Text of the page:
On the first evening, a few of us gathered in a hotel room to hear stories of atrocities and intimidation at the El Estor nickel mine, until recently owned and operated by Canadian mining company HudBay. Everyone you see in this photograph of Qeqchi people from the community was affected by beatings, killings, imprisonment, rape or intimidation by local thugs terrorizing anyone who resists or even questions the mine. Most heartwrenching for me is the young man in the wheelchair, German Chub Coc, who was playing soccer with friends two years ago when a gang of armed thugs entered the village and opened fire, paralysing him from the waist down. His young wife has since left him and he now lives with his parents trying to raise his three-year-old child.*
On the third day, a group of us set off on a site visit to the infamous Marlin Mine, which is run by Vancouver-based Goldcorp. We were in the capable hands of Canadian Grahame Russell of Rights Action, a grassroots activist organization working to bring the light of day to the behaviour of Canadian mining companies operating in Central America to the people and media of North America. Grahame is a tireless advocate for the oppressed of this region and a thorn in the side of both the Canadian and Guatemalan governments. About a dozen indigenous women leaders, Grahame, Heidi and I travelled high up into the country’s western highlands to visit the site and met the people who are resisting it.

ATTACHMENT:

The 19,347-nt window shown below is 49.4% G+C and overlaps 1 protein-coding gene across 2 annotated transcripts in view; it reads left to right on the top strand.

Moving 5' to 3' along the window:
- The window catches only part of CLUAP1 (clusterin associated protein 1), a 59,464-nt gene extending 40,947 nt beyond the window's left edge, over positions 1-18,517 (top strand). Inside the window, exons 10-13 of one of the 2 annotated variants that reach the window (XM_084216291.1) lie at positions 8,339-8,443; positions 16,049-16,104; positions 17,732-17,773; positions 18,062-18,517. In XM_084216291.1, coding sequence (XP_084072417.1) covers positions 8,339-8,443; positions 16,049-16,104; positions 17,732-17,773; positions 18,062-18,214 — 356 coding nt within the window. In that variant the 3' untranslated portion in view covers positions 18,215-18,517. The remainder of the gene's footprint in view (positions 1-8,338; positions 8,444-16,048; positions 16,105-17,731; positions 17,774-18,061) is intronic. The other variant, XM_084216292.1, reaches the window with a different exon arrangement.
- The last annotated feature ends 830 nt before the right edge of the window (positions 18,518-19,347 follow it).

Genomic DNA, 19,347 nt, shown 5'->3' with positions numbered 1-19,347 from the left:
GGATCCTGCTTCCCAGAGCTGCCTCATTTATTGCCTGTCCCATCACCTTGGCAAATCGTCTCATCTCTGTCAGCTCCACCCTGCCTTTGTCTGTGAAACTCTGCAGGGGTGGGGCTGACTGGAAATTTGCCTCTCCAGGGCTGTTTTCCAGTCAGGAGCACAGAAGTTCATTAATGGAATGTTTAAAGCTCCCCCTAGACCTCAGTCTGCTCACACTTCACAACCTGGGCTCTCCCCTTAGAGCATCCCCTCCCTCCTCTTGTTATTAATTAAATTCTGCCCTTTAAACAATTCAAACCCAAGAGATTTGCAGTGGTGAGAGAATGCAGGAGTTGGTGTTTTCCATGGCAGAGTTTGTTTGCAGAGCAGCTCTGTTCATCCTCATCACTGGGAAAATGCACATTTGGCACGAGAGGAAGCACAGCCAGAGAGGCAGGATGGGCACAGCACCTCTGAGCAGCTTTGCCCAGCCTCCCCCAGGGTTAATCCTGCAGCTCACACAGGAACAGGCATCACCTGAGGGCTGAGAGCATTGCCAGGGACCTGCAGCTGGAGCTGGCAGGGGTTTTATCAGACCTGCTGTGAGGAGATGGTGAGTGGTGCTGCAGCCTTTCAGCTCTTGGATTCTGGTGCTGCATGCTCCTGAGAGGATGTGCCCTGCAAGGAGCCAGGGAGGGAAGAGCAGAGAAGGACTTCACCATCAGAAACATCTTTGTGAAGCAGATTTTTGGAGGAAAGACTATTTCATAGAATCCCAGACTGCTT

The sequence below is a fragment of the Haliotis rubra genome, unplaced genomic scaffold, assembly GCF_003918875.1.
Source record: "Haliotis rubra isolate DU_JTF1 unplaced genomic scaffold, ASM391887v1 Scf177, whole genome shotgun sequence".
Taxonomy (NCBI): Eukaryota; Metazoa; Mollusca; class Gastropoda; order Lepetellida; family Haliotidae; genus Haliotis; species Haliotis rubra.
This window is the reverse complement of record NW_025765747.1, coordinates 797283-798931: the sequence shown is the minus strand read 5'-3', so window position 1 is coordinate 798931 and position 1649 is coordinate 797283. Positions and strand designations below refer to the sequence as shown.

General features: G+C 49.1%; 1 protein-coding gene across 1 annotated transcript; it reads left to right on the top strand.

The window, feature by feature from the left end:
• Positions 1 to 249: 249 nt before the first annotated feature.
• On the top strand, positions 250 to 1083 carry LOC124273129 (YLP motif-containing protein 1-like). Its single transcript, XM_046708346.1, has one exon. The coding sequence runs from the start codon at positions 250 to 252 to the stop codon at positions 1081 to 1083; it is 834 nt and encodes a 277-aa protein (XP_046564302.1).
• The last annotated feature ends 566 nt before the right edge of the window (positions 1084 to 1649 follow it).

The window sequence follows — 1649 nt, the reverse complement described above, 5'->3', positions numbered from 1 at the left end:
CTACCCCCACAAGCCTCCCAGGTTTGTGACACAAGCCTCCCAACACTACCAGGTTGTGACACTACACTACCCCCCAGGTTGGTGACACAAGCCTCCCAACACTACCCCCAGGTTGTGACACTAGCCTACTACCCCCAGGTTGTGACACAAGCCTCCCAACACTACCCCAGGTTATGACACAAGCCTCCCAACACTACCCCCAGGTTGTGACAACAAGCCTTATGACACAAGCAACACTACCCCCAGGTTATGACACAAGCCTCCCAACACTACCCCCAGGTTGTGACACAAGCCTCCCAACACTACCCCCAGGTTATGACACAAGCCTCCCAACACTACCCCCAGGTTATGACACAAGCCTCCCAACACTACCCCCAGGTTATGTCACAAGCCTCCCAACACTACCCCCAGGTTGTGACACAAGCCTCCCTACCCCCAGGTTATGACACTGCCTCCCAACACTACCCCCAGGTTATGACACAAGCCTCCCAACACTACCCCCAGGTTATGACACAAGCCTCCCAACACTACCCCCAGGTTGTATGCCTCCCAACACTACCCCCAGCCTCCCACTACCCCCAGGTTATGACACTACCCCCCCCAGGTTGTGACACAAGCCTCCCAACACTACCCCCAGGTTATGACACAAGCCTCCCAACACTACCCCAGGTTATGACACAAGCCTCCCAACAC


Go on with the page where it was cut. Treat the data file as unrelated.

It must be said that there exists ample, independent documentation on the harmful environmental and human rights practices of the Marlin Mine, so much so that in 2010, the Inter-American Commission on Human Rights called on the Guatemalan government to suspend operations at the site pending a full and independent investigation into allegations of abuse. The government refused to comply with this ruling, which is considered mandatory by the Organization of American States. One look at the mine site itself tells a huge part of the story; there is the razed mountaintop, surrounded by huge lagoons of poisoned water.
We met Diodora Hernandez, whose only crime was refusal to sell her small property so the mine could expand. On July 7, 2010, a man hiding behind a tree on her property shot her in the face and left her for dead. The local police refused to take her to hospital so her daughter (and screaming granddaughter) had to take her in a taxi. Miraculously she has survived but recently, the water on her property has dried up, forcing her to buy from a private vendor.